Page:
I highly recommend Marvin Harris' Cannibals and Kings (or, indeed, any of his other books) for the real low-down on the story of the human race.

Certainly, the idea of the alpha-male monkey-man with a big stick, fighting and controlling access to females, has its place in the story of the rise of chiefs in tribal societies; but it is a much too American, competitive and aggressive, slant on human culture. The carrot was at least as big as the stick! wink

From Bigman to Chiefs

Nothing is more symptomatic of the difference between reciprocity and redistribution than the acceptance of boastfulness as an attribute of leadership. In flagrant violation of prescriptions for modesty in reciprocal exchanges, redistributive exchange involves public proclamations that the redistributor is a generous person and a great provider.


The slide (or ascent?) toward social stratification gained momentum wherever extra food, produced by the inspired diligence of redistributors, could be stored while awaiting Bigman feasts, potlatches, and other occasions of redistribution. The more concentrated and abundant, and the less perishable, the crop, the greater its potential for endowing Bigmen with power over people. While others would possess some stored-up foods of their own, the redistributors' stores would be the largest. In times of scarcity, people would come to him, expecting to be fed, and, in return, he would call upon those who had special skills to make cloth, pots, canoes, or a fine house for his own use. Eventually, the redistributor no longer needed to work in the fields to gain and surpass Bigman status. Management of the harvest surpluses, a portion of which continued to be given to him for use in communal feasts and other communal projects such as trading expeditions and warfare, was sufficient to validate his status. And increasingly, people viewed this status as an office, a sacred trust, passed on from one generation to the next according to rules of hereditary succession. The Bigman had become a chief; his dominion was no longer a single small, autonomous village, but a large political community, a chiefdom.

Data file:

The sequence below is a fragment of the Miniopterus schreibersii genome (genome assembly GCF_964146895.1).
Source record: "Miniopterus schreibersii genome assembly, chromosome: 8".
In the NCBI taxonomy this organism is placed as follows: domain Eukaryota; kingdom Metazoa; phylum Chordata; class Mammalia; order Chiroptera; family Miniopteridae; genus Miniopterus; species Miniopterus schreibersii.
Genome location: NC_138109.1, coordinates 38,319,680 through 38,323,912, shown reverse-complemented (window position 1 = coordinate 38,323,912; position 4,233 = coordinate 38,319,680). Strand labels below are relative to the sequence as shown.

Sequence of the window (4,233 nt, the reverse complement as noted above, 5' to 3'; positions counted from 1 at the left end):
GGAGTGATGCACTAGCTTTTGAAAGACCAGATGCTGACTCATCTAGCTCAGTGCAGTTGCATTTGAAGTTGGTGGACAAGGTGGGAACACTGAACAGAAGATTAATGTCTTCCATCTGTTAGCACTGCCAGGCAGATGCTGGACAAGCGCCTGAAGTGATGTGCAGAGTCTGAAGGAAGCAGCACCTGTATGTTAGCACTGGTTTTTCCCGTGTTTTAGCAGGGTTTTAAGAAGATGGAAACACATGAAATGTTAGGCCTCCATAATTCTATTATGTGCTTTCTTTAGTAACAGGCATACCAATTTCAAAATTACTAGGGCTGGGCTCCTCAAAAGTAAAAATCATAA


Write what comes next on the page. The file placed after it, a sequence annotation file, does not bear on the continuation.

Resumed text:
The early chiefs were, at least, as much Tammany Hall as Mississippi River alligator-man!


Last edited by numan; 05/21/09 08:35 PM.